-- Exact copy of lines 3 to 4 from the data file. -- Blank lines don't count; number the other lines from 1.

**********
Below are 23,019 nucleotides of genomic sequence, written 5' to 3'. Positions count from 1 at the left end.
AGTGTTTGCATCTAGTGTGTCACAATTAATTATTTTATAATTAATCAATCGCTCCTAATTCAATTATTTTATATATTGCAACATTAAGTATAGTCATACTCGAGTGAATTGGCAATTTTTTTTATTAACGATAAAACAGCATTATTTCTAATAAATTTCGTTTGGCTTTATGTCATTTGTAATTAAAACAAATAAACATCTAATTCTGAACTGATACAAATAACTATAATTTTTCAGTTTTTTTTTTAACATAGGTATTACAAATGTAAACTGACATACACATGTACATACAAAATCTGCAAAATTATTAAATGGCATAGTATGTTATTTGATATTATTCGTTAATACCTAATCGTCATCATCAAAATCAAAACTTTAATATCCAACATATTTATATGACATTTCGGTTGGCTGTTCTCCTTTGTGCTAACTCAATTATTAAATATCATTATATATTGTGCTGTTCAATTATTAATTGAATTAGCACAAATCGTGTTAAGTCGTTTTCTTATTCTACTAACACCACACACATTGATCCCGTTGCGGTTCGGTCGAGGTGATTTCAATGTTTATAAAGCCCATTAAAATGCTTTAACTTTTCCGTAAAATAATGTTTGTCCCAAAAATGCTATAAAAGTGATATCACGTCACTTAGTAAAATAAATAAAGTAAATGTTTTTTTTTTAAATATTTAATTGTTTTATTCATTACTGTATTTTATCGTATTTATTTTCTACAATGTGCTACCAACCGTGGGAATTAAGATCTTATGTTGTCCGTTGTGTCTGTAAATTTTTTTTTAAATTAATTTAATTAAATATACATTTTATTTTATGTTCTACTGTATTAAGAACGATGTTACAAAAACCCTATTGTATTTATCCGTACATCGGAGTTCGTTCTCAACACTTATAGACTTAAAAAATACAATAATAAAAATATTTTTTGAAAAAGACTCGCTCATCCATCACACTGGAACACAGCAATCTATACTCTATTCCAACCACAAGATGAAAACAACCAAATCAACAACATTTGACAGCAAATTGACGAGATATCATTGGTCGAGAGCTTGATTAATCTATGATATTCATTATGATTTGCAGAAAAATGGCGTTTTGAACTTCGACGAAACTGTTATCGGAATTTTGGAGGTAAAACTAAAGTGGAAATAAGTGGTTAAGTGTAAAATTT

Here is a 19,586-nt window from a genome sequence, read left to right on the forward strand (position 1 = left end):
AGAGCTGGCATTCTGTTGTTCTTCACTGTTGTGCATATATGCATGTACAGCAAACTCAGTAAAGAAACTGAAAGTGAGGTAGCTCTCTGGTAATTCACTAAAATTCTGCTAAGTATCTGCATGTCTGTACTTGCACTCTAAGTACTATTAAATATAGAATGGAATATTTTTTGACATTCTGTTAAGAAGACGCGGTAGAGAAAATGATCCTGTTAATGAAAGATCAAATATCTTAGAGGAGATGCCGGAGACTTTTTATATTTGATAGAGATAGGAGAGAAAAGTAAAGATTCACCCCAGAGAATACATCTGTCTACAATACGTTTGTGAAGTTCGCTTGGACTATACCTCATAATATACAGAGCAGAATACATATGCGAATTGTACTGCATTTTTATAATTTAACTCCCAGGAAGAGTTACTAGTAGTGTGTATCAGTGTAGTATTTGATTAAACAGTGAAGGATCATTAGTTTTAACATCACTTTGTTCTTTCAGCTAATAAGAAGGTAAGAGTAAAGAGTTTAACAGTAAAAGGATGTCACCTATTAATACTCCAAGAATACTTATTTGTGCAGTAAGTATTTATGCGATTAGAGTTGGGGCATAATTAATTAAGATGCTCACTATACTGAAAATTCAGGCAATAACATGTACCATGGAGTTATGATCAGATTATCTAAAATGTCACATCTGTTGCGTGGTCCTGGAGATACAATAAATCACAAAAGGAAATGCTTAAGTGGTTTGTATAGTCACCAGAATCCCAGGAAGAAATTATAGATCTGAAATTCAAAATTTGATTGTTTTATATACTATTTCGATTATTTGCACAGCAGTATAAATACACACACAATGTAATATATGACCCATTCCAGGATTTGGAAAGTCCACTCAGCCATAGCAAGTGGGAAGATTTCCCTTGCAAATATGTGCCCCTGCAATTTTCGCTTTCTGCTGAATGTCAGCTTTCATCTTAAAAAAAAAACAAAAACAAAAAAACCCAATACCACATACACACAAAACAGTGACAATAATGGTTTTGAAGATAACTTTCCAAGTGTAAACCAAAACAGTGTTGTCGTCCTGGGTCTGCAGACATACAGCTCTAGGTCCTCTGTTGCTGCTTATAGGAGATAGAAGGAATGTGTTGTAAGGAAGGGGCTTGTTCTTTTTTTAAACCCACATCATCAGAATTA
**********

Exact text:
Here is a 19,586-nt window from a genome sequence, read left to right on the forward strand (position 1 = left end):
AGAGCTGGCATTCTGTTGTTCTTCACTGTTGTGCATATATGCATGTACAGCAAACTCAGTAAAGAAACTGAAAGTGAGGTAGCTCTCTGGTAATTCACTAAAATTCTGCTAAGTATCTGCATGTCTGTACTTGCACTCTAAGTACTATTAAATATAGAATGGAATATTTTTTGACATTCTGTTAAGAAGACGCGGTAGAGAAAATGATCCTGTTAATGAAAGATCAAATATCTTAGAGGAGATGCCGGAGACTTTTTATATTTGATAGAGATAGGAGAGAAAAGTAAAGATTCACCCCAGAGAATACATCTGTCTACAATACGTTTGTGAAGTTCGCTTGGACTATACCTCATAATATACAGAGCAGAATACATATGCGAATTGTACTGCATTTTTATAATTTAACTCCCAGGAAGAGTTACTAGTAGTGTGTATCAGTGTAGTATTTGATTAAACAGTGAAGGATCATTAGTTTTAACATCACTTTGTTCTTTCAGCTAATAAGAAGGTAAGAGTAAAGAGTTTAACAGTAAAAGGATGTCACCTATTAATACTCCAAGAATACTTATTTGTGCAGTAAGTATTTATGCGATTAGAGTTGGGGCATAATTAATTAAGATGCTCACTATACTGAAAATTCAGGCAATAACATGTACCATGGAGTTATGATCAGATTATCTAAAATGTCACATCTGTTGCGTGGTCCTGGAGATACAATAAATCACAAAAGGAAATGCTTAAGTGGTTTGTATAGTCACCAGAATCCCAGGAAGAAATTATAGATCTGAAATTCAAAATTTGATTGTTTTATATACTATTTCGATTATTTGCACAGCAGTATAAATACACACACAATGTAATATATGACCCATTCCAGGATTTGGAAAGTCCACTCAGCCATAGCAAGTGGGAAGATTTCCCTTGCAAATATGTGCCCCTGCAATTTTCGCTTTCTGCTGAATGTCAGCTTTCATCTTAAAAAAAAAACAAAAACAAAAAAACCCAATACCACATACACACAAAACAGTGACAATAATGGTTTTGAAGATAACTTTCCAAGTGTAAACCAAAACAGTGTTGTCGTCCTGGGTCTGCAGACATACAGCTCTAGGTCCTCTGTTGCTGCTTATAGGAGATAGAAGGAATGTGTTGTAAGGAAGGGGCTTGTTCTTTTTTTAAACCCACATCATCAGAATTA